Are you a seasoned cruiser? Looking for more frequent genealogy cruise opportunities? Consider Australian-based Unlock the Past’s cruises. With multiple cruises each year, Unlock the Past and their international team of genealogy professionals has something for everyone. Cruises for the next three years include trips to the British Isles, Australia to the Baltic, and a Transatlantic voyage. If you’re not sold on the benefits of a genealogy cruise, I would suggest their web page 20 Reasons to Join an Unlock the Past History & Genealogy Cruise.

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Planning a Family Research Trip on Your Own

Maybe you like to strike out on your own. You might want to consider putting together your own genealogy trip that combines visiting your ancestral homeland with research opportunities.

How do you start? Make a list of all the travel details you will need to sort out, including transportation to your destination and transportation while you are there, as well as lodging and food. You may want to plan those details on your own with the help of a discount site like Kayak. For genealogy vacation destination ideas, be sure to check out our Genealogy Travel board on Pinterest.

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Next, figure out what family history research can be done while you are there. Identify nearby libraries, archives, and museums and what resources they have. Make sure to exhaust online digitized items that you are able to access from home so as to not waste your time while you are there. Email librarians and archivists with questions about on-site research. You might even consider contacting a local genealogist in the area for a consultation, or to get help navigating repositories while you are there. There is a real benefit from working with someone who knows all of the ins and outs of an area and the repositories.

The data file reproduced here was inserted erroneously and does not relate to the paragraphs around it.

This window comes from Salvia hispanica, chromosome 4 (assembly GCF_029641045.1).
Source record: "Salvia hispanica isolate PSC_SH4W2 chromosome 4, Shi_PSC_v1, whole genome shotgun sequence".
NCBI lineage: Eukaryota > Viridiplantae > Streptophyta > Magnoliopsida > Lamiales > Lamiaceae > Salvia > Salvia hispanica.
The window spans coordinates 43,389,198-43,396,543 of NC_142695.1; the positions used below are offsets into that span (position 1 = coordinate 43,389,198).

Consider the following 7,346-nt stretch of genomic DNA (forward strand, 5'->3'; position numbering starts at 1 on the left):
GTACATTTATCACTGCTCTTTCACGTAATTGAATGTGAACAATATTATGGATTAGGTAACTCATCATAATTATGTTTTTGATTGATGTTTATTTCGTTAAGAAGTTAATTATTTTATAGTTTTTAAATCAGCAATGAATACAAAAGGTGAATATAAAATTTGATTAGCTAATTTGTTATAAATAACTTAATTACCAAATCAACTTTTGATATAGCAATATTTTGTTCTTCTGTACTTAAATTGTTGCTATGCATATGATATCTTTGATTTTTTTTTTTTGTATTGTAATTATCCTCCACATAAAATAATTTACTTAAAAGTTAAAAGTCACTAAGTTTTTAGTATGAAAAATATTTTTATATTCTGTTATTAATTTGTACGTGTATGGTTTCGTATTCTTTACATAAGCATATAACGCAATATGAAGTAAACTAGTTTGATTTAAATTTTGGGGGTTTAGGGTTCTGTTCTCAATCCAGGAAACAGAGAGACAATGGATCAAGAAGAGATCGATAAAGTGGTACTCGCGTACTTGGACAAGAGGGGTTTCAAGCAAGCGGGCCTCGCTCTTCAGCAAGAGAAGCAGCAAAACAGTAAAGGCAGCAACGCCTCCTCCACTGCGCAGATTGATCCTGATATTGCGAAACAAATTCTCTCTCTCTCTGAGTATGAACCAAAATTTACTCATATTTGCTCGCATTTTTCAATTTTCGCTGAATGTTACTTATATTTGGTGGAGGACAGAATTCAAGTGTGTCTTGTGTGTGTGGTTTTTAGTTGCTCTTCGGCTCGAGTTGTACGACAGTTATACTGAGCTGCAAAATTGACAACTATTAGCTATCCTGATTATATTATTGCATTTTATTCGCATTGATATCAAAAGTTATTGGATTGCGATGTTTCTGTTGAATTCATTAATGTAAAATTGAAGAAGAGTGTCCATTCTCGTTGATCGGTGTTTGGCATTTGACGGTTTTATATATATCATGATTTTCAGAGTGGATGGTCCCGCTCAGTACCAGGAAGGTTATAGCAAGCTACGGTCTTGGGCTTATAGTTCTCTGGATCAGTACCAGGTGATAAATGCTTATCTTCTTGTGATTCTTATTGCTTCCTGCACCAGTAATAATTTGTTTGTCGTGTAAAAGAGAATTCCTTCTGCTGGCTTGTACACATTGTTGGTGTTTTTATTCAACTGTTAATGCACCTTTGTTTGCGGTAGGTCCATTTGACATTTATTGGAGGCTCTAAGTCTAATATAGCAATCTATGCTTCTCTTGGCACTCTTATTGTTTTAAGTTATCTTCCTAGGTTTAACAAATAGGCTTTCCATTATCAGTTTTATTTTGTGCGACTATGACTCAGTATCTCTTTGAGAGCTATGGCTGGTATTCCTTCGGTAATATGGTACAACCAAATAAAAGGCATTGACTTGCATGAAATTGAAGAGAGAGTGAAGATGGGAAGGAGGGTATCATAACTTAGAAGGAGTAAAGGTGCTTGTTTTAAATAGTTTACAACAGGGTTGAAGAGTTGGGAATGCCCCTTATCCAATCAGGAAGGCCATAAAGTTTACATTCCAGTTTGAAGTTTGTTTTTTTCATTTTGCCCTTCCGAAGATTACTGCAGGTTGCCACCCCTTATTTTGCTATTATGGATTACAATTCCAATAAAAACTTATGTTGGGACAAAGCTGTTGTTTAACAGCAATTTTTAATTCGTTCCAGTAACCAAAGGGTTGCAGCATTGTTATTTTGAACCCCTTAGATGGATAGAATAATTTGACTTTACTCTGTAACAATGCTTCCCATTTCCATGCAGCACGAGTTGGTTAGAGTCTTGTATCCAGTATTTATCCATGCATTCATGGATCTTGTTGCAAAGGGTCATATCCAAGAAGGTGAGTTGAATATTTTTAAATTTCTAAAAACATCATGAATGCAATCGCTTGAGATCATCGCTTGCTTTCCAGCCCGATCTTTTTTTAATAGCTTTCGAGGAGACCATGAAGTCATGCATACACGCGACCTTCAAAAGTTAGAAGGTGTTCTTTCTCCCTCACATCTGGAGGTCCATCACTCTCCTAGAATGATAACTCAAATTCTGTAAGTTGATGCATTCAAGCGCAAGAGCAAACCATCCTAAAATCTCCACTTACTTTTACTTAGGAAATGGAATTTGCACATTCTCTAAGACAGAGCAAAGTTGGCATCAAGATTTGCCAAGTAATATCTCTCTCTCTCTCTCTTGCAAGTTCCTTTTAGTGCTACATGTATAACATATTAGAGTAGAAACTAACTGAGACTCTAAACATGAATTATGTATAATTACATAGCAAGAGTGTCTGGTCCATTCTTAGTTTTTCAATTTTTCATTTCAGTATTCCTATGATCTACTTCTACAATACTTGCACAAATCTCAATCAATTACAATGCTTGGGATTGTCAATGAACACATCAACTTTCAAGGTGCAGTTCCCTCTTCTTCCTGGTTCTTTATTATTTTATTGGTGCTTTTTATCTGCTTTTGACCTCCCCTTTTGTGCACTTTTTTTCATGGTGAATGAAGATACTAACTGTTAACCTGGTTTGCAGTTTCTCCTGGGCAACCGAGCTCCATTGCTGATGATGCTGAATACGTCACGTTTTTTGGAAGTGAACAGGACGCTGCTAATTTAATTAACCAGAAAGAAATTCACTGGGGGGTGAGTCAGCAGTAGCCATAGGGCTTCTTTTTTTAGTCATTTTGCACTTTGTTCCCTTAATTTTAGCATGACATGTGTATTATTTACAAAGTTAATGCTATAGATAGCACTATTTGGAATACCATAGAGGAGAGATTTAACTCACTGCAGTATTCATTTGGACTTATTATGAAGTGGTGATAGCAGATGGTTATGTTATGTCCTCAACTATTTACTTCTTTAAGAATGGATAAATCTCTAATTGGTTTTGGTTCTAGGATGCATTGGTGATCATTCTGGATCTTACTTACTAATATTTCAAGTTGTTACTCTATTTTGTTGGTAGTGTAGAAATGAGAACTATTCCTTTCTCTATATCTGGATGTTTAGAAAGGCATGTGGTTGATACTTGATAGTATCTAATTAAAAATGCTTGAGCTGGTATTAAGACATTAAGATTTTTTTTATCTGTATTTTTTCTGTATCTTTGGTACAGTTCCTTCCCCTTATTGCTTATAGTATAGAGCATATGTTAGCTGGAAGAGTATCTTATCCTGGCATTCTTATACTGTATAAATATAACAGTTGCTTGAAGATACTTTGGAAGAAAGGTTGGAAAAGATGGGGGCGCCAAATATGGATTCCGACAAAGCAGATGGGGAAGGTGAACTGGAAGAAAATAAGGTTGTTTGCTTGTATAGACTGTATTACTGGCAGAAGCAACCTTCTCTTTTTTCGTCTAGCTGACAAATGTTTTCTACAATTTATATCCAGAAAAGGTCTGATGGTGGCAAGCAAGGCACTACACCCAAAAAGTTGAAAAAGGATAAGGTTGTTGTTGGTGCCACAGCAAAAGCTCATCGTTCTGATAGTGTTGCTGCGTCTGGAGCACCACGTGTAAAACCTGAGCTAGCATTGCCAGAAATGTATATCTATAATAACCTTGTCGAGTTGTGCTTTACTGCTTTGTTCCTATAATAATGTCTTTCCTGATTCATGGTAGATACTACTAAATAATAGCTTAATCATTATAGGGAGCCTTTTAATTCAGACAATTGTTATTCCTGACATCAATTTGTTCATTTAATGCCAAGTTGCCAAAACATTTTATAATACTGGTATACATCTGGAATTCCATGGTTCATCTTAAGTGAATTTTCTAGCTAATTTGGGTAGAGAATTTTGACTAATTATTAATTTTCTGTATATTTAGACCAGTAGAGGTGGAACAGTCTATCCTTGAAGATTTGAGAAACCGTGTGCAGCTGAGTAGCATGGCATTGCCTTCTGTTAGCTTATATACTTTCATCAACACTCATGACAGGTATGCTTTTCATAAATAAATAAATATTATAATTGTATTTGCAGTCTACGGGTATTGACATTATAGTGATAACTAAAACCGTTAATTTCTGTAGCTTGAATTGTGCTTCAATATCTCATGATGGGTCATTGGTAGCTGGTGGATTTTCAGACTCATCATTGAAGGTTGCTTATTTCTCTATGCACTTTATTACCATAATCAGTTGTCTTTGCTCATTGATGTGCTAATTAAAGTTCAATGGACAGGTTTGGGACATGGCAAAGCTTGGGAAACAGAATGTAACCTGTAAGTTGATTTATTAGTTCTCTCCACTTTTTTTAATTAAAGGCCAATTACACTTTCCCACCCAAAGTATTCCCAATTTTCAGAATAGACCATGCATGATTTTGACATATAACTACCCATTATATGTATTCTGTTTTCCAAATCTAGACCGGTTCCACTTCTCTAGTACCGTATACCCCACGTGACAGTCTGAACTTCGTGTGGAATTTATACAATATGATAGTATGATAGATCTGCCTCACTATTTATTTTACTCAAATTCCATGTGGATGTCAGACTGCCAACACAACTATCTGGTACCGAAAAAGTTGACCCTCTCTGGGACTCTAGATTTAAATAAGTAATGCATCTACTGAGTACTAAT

However you decide to take your next genealogy trip, plan ahead to make the most of what is offered. And most of all plan to have lots of family research fun!

Travel Tip: When I’m taking a genealogy trip I try to pack as light as possible just in case I pick up some books or other research materials along the way. A SmartPhone or Tablet is a must. With this one tool you can take photos, scan images, audio or video record your travels or interviews, refer to your family tree through an app or via a cloud storage site like Dropbox, take notes, refer to research plans, get directions, and surf the Internet.